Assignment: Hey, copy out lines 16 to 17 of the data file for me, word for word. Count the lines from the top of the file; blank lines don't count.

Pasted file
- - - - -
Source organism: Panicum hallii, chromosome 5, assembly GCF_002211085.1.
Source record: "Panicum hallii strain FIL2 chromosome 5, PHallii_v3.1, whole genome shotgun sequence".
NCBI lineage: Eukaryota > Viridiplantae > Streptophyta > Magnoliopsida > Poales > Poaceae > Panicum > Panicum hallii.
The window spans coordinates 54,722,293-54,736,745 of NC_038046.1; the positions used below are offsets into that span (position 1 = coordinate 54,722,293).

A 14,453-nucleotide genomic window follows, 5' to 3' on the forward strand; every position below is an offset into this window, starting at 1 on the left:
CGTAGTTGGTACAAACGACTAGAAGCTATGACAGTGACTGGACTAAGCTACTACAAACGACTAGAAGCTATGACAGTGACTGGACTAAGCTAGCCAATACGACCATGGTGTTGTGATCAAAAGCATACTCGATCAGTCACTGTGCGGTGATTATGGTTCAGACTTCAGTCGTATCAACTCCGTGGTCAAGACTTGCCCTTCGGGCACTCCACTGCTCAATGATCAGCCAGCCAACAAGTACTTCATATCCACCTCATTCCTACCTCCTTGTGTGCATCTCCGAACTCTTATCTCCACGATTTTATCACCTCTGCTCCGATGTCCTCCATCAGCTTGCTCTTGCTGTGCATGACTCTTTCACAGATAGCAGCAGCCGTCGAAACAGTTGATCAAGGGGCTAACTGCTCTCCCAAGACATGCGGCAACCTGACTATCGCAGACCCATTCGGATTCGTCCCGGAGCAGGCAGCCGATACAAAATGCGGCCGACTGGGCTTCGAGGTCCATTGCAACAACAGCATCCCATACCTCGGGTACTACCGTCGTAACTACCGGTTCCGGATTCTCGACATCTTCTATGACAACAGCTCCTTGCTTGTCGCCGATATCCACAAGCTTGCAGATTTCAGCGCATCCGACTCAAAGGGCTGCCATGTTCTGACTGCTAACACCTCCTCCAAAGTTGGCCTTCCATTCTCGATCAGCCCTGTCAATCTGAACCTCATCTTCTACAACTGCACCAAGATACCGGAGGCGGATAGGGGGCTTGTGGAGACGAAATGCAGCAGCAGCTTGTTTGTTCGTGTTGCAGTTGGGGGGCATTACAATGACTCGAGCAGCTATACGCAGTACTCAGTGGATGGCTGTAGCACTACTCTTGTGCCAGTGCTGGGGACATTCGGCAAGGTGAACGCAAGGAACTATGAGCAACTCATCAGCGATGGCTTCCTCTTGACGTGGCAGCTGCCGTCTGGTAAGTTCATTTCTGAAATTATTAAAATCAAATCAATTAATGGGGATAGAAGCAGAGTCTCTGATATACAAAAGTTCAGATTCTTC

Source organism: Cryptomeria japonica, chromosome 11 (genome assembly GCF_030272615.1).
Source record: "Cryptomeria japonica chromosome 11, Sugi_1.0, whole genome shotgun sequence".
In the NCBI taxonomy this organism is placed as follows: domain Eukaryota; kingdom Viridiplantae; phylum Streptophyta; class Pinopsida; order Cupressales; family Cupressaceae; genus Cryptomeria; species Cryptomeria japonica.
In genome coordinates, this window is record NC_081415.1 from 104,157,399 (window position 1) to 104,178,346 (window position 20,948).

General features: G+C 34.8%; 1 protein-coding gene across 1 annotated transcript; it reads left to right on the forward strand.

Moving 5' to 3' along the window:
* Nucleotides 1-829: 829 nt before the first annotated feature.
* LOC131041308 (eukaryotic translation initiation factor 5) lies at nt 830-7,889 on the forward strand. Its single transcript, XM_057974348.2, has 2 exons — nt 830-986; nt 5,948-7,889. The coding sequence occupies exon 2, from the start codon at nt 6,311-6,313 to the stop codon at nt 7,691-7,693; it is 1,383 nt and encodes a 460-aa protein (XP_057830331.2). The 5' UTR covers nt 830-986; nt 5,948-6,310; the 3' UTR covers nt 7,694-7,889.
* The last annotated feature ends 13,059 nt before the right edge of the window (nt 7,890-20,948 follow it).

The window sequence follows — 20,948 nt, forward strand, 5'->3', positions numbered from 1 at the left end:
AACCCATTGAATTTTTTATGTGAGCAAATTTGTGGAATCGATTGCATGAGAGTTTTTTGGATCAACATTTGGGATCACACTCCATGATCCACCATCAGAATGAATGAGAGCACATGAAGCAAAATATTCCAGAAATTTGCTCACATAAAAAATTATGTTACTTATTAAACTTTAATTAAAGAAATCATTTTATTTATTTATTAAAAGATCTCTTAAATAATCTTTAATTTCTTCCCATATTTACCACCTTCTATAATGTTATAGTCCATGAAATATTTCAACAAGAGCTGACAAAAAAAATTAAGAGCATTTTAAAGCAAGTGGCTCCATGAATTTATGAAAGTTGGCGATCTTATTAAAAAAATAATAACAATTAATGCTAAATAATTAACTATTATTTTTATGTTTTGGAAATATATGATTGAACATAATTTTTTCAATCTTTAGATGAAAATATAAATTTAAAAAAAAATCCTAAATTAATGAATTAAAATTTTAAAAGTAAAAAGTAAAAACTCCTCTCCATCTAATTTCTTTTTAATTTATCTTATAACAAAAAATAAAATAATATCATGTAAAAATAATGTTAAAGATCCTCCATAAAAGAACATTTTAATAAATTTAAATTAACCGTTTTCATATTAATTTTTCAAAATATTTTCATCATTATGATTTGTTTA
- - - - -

The window sequence follows — 20,948 nt, forward strand, 5'->3', positions numbered from 1 at the left end:
AACCCATTGAATTTTTTATGTGAGCAAATTTGTGGAATCGATTGCATGAGAGTTTTTTGGATCAACATTTGGGATCACACTCCATGATCCACCATCAGAATGAATGAGAGCACATGAAGCAAAATATTCCAGAAATTTGCTCACATAAAAAATTATGTTACTTATTAAACTTTAATTAAAGAAATCATTTTATTTATTTATTAAAAGATCTCTTAAATAATCTTTAATTTCTTCCCATATTTACCACCTTCTATAATGTTATAGTCCATGAAATATTTCAACAAGAGCTGACAAAAAAAATTAAGAGCATTTTAAAGCAAGTGGCTCCATGAATTTATGAAAGTTGGCGATCTTATTAAAAAAATAATAACAATTAATGCTAAATAATTAACTATTATTTTTATGTTTTGGAAATATATGATTGAACATAATTTTTTCAATCTTTAGATGAAAATATAAATTTAAAAAAAAATCCTAAATTAATGAATTAAAATTTTAAAAGTAAAAAGTAAAAACTCCTCTCCATCTAATTTCTTTTTAATTTATCTTATAACAAAAAATAAAATAATATCATGTAAAAATAATGTTAAAGATCCTCCATAAAAGAACATTTTAATAAATTTAAATTAACCGTTTTCATATTAATTTTTCAAAATATTTTCATCATTATGATTTGTTTA